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  • Open Access

Pilot randomised controlled trial of protective socks against usual care to reduce skin tears in high risk people: ‘stopcuts’

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Trials201516(Suppl 2):P20

https://doi.org/10.1186/1745-6215-16-S2-P20

Published: 16 November 2015

Keywords

  • Usual Care
  • Friction Force
  • Care Home
  • Traumatic Injury
  • Community Nurse

Skin tears are traumatic injuries occurring mostly on the extremities due to shearing and friction forces that separate the epidermis and the dermis from underlying tissues. They are common in older adults - especially those who have taken long-term steroids - and are caused by falls, mobility aids and knocks from obstacles. Traumatic injuries are the second most common type of wounds in care homes and are the commonest reason for community nurse involvement. Pretibial skin tears can develop into leg ulcers, which require lengthy, expensive treatment. No effective prevention exists. We are trialling knee-length, protective socks that contain cut, tear and abrasion-resistant Kevlar fibres and cushioning layers.

In this pilot parallel group, randomised controlled trial, 90 people at risk of skin-tear injury were recruited in Devon from care homes and the community and were randomised to wear the intervention socks or usual clothing for 4 months. The aim of the pilot was to inform the design of a definitive trial (that recruitment, randomisation, treatment and follow-up ran smoothly).

395 patients were approached and 90 were consented (54 in care homes and 36 community). Median age of participants was 85 years. 31 skin tear injuries occurred in 18 (20%) of the 90 participants over a period of 112 days. There were 21 injuries among 10 (21.74%) patients in the control group (n=46) and 10 injuries among 8 (18.18%) patients in the socks group (n=44). Only two in this group were definitely wearing their intervention socks at the time of their injury.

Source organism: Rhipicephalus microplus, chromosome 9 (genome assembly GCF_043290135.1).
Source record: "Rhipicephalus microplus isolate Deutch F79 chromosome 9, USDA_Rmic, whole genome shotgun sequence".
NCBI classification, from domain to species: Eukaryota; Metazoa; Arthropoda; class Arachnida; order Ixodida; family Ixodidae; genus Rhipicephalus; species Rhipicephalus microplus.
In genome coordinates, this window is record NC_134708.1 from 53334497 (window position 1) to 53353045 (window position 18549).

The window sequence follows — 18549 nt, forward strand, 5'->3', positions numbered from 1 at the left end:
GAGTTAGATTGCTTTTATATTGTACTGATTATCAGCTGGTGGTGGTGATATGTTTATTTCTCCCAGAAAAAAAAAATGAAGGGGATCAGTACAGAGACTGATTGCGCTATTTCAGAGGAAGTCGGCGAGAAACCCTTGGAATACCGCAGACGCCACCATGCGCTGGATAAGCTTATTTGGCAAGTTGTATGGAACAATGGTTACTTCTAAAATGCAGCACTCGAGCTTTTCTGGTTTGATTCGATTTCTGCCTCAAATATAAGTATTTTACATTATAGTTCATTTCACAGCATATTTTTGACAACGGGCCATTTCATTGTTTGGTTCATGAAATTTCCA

Authors’ Affiliations

(1)
Research and Development Directorate, Royal Devon and Exeter NHS Foundation Trust, Exeter, UK
(2)
Peninsula Clinical Trials Unit (PenCTU), Plymouth, UK
(3)
University of Exeter Medical School, Exeter, UK
(4)
NIHR Clinical Research Network, South West Peninsula, Exeter, UK
(5)
Research and Development Office, Gloucester Royal Hospital, Gloucester, UK
(6)
Northern, Eastern and Western Devon Clinical Commissioning Group, Exeter, UK

Copyright

© Powell et al. 2015

This article is published under license to BioMed Central Ltd. This is an Open Access article distributed under the terms of the Creative Commons Attribution License (http://creativecommons.org/licenses/by/4.0), which permits unrestricted use, distribution, and reproduction in any medium, provided the original work is properly cited. The Creative Commons Public Domain Dedication waiver (http://creativecommons.org/publicdomain/zero/1.0/) applies to the data made available in this article, unless otherwise stated.

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